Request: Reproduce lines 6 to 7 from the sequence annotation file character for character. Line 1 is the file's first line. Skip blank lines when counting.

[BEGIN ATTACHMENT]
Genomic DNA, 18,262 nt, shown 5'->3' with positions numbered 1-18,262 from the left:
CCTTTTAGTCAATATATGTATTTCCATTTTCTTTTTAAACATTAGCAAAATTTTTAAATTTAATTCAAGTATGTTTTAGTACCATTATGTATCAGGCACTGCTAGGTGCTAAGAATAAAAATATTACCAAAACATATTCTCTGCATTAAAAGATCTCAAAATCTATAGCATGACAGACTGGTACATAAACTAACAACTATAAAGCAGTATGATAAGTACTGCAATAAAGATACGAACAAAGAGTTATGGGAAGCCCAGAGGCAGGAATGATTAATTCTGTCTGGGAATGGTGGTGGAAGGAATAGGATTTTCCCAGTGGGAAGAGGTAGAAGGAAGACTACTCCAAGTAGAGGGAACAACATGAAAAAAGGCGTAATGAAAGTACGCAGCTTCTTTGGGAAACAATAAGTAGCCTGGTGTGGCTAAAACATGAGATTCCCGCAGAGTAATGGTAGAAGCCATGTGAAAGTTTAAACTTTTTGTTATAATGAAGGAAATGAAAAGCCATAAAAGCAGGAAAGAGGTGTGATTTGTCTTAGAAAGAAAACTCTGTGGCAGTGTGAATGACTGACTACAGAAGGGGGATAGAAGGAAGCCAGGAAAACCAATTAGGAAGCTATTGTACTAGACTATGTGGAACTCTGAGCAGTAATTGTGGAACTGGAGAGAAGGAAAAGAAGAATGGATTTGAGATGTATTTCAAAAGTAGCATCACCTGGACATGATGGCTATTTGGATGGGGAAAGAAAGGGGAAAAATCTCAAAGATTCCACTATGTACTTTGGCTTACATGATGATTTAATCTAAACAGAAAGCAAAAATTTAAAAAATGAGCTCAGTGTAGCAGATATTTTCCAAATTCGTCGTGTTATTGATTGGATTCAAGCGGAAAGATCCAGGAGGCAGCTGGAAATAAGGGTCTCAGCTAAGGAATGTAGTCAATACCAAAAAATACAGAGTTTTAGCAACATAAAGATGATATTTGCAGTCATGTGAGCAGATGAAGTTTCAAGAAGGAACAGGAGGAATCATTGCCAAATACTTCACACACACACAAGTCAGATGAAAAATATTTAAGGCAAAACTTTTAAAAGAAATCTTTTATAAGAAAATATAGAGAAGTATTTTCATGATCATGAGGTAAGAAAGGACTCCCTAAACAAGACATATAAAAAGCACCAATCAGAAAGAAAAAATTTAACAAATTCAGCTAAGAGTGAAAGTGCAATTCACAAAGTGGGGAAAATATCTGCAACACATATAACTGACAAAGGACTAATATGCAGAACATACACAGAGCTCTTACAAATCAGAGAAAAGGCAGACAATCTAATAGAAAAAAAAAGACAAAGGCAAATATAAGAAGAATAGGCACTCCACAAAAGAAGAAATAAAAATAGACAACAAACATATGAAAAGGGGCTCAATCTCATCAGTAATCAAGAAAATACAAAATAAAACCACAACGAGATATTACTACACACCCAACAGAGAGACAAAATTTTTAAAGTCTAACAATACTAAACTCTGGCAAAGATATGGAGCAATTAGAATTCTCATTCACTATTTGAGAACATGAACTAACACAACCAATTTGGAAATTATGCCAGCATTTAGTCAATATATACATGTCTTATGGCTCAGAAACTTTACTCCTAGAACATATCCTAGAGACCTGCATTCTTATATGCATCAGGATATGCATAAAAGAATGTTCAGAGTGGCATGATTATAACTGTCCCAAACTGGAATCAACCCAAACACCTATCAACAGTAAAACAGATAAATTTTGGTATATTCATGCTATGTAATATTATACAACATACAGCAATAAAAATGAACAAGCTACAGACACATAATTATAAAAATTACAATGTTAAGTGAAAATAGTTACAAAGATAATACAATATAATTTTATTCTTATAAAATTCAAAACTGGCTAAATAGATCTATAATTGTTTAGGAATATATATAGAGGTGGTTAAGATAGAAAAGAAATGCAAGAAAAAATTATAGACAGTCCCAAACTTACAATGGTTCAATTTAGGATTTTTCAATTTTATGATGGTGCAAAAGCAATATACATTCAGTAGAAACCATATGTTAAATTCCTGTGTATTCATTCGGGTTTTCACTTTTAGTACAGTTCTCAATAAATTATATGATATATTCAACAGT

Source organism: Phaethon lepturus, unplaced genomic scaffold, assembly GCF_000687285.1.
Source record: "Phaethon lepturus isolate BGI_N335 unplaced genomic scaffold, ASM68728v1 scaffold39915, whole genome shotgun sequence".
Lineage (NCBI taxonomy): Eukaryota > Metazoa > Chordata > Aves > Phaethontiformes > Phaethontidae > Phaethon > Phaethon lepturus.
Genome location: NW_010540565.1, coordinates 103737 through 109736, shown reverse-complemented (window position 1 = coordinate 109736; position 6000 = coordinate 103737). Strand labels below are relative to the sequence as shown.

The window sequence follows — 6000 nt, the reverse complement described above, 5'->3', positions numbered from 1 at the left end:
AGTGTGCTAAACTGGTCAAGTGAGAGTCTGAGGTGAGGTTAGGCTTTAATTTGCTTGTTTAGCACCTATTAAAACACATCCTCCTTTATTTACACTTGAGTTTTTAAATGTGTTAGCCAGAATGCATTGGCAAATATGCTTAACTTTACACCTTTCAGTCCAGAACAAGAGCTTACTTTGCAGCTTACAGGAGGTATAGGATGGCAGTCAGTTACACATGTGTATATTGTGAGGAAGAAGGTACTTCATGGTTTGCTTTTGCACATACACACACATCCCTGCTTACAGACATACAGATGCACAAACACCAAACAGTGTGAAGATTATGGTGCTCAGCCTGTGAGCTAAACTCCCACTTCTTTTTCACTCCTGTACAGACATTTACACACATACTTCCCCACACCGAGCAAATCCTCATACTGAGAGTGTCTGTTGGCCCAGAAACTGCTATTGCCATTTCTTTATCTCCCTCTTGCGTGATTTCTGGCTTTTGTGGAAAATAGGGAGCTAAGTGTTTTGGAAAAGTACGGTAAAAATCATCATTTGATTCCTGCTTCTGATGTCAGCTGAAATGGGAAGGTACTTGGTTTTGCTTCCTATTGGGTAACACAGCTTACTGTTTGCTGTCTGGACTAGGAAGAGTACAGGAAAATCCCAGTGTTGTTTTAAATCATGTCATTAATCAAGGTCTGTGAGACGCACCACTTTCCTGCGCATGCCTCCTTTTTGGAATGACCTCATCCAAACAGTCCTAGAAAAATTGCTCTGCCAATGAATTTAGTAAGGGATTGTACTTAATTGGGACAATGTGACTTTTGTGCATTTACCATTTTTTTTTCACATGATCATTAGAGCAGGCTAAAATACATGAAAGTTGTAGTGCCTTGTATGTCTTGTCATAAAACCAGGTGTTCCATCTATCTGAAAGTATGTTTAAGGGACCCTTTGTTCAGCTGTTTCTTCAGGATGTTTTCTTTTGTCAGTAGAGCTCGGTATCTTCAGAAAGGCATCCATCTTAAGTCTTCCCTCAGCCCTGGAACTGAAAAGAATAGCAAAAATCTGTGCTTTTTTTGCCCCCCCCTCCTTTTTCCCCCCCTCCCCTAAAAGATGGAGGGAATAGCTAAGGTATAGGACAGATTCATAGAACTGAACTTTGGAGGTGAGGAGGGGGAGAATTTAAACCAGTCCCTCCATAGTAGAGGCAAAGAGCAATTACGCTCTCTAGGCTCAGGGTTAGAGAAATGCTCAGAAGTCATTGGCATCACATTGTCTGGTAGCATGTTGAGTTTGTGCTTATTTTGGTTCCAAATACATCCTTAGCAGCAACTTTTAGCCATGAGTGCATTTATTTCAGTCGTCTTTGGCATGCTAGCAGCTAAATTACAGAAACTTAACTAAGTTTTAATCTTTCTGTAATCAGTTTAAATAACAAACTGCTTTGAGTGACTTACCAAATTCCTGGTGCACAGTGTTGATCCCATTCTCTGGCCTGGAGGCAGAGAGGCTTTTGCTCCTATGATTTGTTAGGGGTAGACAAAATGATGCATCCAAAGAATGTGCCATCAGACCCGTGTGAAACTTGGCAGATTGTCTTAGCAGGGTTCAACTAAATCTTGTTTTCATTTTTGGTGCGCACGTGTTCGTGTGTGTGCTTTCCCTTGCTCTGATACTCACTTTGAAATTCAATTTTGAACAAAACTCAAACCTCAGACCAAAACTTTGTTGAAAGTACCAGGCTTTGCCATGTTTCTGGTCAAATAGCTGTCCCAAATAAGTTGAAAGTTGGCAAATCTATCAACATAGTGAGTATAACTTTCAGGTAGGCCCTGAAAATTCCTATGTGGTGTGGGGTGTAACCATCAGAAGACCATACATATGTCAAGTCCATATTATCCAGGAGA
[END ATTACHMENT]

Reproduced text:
Genome location: NW_010540565.1, coordinates 103737 through 109736, shown reverse-complemented (window position 1 = coordinate 109736; position 6000 = coordinate 103737). Strand labels below are relative to the sequence as shown.

The window sequence follows — 6000 nt, the reverse complement described above, 5'->3', positions numbered from 1 at the left end: